The use of medication for ADHD, such as Ritalin, declines with age.(Photo: Joe Raedle, Getty Images)
Most U.S. teens with mental disorders are not taking psychiatric
medications, finds a large new study that counters a widespread
Just 14% of teens with any mental disorder take
medications designed to alter emotions or behavior, the study finds. In
most cases, the medications are those considered appropriate for their
conditions, says the report published online Monday in the Archives of Pediatrics & Adolescent Medicine.
For example, teens with attention deficit hyperactivity disorder
(ADHD) are most likely to take stimulants and teens with depression are
most likely to take anti-depressants.
The study is based on more
than 10,000 interviews with teens ages 13 to 18 between 2001 and 2004
and contradicts "a lot of anecdotal reports that suggest kids are being
overmedicated or mis-medicated," says lead author Kathleen Merikangas, a
researcher from the National Institute of Mental Health, Bethesda, Md.
Merikangas says this is the most representative study on the issue,
but it is limited by the fact that data is several years old. It also
doesn't include younger children.
There is evidence that some
subgroups of children and teens in the USA are being medicated at much
higher rates, with unknown consequences for their health, some other
"Medication use by the average population of typical
kids in America could be low," partly because many families with private
insurance can't find or afford any mental health treatment, says David
Rubin, a pediatrician and researcher at the Children's Hospital of
But use among children on Medicaid appears much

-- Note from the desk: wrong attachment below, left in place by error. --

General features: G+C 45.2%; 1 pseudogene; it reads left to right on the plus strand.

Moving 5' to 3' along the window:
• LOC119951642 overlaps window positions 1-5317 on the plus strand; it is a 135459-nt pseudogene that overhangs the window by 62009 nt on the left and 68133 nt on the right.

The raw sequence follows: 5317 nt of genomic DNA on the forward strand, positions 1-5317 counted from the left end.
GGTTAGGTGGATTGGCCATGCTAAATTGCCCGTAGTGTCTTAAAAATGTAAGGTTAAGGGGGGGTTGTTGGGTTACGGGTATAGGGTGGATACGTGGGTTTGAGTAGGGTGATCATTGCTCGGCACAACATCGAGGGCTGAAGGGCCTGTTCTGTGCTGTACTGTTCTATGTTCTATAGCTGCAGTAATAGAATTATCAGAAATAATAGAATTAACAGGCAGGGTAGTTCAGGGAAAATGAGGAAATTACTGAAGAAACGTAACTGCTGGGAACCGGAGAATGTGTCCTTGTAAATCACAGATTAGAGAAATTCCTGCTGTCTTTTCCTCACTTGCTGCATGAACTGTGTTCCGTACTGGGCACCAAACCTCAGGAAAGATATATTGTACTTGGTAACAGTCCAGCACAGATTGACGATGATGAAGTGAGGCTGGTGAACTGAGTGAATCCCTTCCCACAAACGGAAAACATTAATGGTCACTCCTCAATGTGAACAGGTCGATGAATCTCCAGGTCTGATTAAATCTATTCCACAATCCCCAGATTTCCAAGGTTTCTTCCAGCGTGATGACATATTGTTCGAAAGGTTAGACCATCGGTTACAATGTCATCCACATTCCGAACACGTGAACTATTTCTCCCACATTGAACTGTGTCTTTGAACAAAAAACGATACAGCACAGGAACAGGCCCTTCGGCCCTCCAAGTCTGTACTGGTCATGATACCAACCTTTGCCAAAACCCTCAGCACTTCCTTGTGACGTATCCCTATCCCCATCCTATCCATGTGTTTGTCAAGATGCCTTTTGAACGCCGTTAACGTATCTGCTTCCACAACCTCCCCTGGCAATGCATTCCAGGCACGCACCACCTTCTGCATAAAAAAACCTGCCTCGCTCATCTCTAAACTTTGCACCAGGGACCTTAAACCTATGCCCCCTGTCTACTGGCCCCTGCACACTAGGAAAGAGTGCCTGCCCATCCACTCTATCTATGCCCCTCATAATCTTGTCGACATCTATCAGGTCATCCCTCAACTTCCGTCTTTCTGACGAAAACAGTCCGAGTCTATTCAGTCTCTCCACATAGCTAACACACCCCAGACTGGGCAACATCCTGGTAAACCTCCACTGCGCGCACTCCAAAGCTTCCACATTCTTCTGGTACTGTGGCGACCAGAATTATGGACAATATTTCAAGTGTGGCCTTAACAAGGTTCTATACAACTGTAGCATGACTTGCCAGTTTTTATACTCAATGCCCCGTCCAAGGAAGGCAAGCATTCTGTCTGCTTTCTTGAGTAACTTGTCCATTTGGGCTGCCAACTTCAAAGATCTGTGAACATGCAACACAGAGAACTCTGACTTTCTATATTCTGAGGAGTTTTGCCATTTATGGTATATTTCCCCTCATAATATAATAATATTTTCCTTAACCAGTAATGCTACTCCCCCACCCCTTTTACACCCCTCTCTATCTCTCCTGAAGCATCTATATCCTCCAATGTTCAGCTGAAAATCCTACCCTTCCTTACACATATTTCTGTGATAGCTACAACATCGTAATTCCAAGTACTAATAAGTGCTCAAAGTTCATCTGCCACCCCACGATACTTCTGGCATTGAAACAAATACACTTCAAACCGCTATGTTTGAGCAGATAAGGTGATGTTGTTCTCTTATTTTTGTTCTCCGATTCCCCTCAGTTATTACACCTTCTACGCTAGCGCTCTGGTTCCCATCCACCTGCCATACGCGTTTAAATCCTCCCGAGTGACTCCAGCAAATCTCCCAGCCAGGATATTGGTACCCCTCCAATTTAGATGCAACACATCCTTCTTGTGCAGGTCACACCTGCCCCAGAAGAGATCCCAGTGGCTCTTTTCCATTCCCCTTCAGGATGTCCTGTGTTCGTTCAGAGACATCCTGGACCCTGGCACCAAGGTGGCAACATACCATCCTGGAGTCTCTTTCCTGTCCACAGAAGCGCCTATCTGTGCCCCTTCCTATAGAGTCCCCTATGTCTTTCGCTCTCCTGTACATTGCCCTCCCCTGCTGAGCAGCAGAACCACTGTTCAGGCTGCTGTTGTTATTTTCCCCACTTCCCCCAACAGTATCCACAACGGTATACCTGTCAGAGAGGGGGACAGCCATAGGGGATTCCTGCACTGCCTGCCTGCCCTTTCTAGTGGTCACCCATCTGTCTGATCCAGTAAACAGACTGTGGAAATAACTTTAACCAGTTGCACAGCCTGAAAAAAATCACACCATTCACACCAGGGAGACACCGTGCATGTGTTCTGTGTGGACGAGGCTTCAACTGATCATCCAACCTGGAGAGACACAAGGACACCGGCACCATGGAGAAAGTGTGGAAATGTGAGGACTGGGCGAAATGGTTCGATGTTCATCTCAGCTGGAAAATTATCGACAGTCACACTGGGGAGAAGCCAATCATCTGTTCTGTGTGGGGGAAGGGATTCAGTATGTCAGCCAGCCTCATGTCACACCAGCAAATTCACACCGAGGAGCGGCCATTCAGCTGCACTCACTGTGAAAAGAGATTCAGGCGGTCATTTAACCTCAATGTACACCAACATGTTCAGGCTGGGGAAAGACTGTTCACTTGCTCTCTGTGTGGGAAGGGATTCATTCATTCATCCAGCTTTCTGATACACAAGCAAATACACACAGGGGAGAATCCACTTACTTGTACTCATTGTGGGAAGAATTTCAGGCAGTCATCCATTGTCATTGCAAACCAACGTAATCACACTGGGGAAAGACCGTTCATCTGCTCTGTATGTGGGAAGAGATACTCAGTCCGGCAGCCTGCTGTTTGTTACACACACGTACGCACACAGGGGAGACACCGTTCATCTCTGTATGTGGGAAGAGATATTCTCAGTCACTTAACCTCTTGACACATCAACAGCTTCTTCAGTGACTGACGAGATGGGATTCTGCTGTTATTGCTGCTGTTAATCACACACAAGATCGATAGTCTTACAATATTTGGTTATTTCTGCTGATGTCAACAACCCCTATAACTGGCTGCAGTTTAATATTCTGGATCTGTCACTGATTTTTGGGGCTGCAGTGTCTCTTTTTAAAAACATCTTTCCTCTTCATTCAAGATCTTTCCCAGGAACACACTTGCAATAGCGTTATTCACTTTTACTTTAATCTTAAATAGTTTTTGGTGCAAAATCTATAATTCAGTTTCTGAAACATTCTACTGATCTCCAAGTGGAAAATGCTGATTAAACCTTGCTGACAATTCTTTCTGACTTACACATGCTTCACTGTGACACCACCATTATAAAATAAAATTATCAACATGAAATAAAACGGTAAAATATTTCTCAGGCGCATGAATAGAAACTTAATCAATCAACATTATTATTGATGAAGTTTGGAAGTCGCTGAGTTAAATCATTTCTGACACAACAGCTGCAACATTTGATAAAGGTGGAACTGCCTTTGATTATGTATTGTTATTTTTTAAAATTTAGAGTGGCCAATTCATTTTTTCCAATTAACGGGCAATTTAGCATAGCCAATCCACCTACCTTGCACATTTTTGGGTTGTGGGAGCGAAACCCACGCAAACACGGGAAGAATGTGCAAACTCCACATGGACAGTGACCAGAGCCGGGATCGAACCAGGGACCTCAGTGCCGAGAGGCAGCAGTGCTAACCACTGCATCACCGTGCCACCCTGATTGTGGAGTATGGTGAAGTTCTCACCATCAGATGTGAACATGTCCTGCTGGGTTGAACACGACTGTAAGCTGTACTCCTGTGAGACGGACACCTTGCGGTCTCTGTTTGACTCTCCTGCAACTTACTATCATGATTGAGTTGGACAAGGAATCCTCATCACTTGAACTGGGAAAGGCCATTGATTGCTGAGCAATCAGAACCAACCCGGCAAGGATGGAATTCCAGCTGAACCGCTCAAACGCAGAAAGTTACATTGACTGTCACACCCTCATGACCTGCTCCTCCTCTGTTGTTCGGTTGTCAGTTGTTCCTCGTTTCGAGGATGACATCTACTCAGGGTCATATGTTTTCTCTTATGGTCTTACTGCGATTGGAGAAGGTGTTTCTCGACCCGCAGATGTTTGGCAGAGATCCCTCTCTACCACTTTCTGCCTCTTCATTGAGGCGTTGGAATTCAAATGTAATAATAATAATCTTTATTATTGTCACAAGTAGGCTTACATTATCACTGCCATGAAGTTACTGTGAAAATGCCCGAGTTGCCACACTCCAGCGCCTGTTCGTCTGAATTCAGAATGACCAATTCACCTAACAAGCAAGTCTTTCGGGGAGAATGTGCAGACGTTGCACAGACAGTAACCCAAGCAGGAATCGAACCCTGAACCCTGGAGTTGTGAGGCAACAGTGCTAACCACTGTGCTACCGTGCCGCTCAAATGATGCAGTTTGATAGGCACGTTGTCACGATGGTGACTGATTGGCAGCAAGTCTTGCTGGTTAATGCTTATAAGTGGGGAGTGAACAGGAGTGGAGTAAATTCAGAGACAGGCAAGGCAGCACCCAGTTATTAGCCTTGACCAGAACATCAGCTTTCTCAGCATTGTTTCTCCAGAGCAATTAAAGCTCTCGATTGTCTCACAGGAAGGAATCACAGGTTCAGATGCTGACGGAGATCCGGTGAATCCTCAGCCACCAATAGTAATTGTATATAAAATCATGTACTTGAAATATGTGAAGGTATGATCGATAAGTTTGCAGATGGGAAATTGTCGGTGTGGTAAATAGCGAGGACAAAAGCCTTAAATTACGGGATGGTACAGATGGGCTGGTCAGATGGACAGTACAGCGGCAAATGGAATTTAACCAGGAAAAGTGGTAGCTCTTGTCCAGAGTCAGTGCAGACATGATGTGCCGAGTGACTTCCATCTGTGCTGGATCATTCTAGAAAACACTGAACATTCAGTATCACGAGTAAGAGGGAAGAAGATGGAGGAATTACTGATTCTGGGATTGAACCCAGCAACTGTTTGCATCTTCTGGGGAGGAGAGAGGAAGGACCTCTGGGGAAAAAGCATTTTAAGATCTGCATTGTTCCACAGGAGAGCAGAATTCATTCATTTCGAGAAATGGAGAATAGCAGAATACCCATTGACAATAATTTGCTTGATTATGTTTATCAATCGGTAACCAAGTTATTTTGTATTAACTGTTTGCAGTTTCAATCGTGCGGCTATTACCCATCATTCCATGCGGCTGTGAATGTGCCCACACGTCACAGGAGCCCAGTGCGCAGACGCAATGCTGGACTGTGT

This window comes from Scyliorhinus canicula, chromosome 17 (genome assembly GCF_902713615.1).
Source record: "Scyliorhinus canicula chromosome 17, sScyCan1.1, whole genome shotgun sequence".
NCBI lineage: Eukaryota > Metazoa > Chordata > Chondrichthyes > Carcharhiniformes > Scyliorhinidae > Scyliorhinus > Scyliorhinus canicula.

higher, he says, with one study showing 12% of foster children on
Medicaid taking anti-psychotic medications - powerful drugs that are a
growing concern. Medicaid may make it easier for children with behavior
problems to see doctors but those doctors often lack the time to do
anything more than write prescriptions, Rubin says. He wrote an
editorial accompanying the study.
In the new study, just 1% of
teens with any disorder took anti-psychotics. The highest use, 7.6%, was
among those with developmental disorders, such as autism. Merikangas
says it is likely those numbers would be higher if the study were done
today, but she does not believe that's true for other classes of drugs.
Among other findings:
Medication use was highest among teens with ADHD (31%), followed by
those with mood disorders (19.7%), eating disorders (19.3%), behavior
disorders (19.3%), substance use disorders (14.4%), and anxiety
- Psychiatric medications were used by 2.5% of
teens with no current disorder picked up in the interview, but most of
those teens had histories of "psychological distress" or other mental
health issues, the paper says.
- Medication use declined with
age, especially for ADHD, with 29% of teens 13-14 yet just 13% of those
17-18 taking stimulants such as Ritalin for that condition.
- Just 25% of teens with any disorder got treatment from mental health specialists.
study does not show whether the "right number" of teens got medication
but it does "tell us that overall, it's really challenging for families
with mental health disorders to access appropriate treatment," says
William Cooper, professor of pediatrics at Vanderbilt University,
Nashville. He adds: "I still have concerns about what appears to be a
recent increase in use in some medications, including anti-psychotics,
because we know so little about their effectiveness and side effects. "
anti-psychotic medications can cause substantial weight gain and
increase the risk of type 2 diabetes, Cooper says. Stimulants for ADHD
can interfere with sleep and suppress appetite. Some antidepressants
might increase the risk of suicidal thinking and behavior in young
people, but research suggests benefits outweigh risks for teens with
major depression, according to the mental health institute.
important for families to know about potential benefits, as well as
risks, Merikangas says. "We certainly don't intend to say that all of
these children should be on medication," she says. Many will do best
with behavioral therapy and other interventions. But, she says, "my
concern has been that parents and kids have become afraid of using these